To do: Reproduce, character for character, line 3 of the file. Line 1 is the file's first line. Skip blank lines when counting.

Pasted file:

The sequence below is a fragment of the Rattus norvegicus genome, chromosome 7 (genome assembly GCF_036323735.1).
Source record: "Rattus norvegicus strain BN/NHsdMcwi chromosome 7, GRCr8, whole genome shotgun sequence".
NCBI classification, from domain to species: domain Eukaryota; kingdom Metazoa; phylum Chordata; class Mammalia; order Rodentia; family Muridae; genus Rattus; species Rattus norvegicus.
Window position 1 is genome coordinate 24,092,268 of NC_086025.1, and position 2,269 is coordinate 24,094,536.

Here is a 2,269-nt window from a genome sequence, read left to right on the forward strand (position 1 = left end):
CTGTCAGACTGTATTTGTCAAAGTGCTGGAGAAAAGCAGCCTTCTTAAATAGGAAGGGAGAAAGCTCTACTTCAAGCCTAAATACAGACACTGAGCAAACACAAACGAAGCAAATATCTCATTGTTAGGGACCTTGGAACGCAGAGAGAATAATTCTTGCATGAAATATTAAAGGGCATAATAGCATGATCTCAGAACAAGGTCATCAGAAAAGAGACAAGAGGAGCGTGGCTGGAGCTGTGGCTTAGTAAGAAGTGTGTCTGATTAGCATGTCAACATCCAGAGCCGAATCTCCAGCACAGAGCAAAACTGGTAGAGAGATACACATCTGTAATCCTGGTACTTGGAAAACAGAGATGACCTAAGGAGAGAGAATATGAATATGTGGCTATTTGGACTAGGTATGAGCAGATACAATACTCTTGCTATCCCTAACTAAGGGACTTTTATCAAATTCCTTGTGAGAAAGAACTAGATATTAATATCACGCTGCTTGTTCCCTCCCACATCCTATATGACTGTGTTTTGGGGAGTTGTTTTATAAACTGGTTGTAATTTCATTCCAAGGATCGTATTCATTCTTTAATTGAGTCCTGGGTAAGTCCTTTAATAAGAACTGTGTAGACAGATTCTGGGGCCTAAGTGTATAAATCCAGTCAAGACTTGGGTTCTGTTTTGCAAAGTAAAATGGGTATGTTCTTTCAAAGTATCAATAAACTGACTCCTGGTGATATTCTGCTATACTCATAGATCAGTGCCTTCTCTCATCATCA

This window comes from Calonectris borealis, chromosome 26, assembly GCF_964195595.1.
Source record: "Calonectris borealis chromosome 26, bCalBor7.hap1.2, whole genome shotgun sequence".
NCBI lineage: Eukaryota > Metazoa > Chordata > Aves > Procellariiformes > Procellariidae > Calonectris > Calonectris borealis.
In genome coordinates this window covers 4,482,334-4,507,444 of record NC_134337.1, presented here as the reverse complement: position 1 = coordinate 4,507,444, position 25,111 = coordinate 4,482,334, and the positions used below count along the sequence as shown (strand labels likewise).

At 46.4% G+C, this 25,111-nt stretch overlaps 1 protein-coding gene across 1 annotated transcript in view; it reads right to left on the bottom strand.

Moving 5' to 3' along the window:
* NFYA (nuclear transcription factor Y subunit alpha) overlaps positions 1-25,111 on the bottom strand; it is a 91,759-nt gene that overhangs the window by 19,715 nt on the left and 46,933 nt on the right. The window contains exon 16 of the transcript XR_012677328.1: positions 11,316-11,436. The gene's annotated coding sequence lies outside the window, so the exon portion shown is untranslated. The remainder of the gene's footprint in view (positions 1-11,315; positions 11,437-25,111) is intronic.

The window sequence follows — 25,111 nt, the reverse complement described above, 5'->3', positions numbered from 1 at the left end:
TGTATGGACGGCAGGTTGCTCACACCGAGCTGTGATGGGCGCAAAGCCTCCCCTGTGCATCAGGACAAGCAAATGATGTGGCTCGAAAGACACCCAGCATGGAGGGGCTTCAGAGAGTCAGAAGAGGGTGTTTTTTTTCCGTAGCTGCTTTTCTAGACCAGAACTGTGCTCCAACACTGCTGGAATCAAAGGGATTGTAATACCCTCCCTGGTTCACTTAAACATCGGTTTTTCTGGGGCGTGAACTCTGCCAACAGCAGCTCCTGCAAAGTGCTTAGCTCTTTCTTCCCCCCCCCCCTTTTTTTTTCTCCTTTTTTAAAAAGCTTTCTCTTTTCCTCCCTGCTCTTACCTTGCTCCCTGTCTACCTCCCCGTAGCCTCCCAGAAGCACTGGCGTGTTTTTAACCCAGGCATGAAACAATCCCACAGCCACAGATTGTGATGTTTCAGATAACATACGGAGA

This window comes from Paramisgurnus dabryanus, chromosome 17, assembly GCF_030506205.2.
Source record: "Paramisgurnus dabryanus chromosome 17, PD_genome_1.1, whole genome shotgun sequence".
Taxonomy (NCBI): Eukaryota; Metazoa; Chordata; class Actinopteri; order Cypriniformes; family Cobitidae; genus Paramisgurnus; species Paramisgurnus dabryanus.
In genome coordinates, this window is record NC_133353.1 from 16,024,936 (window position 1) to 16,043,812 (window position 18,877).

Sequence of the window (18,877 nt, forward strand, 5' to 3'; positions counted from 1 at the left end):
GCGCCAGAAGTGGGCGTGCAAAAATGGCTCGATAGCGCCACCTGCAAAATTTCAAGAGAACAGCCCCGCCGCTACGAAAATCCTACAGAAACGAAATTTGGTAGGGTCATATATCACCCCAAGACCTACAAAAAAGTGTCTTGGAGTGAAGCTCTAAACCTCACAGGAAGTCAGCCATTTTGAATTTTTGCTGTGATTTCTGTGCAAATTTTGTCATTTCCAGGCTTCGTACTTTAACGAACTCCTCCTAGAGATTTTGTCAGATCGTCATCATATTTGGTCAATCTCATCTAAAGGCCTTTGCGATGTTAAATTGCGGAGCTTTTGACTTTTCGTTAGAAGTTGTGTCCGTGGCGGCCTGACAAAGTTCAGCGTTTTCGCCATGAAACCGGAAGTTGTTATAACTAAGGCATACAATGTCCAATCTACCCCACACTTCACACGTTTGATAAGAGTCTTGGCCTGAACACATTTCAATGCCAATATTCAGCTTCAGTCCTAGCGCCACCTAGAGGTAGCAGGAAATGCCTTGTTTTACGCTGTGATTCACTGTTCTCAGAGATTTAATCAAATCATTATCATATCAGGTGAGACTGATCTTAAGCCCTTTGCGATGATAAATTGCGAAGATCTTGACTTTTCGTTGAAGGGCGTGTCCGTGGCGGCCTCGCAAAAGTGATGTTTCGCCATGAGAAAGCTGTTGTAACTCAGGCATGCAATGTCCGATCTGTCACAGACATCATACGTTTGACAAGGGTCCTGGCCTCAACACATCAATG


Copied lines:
NCBI classification, from domain to species: domain Eukaryota; kingdom Metazoa; phylum Chordata; class Mammalia; order Rodentia; family Muridae; genus Rattus; species Rattus norvegicus.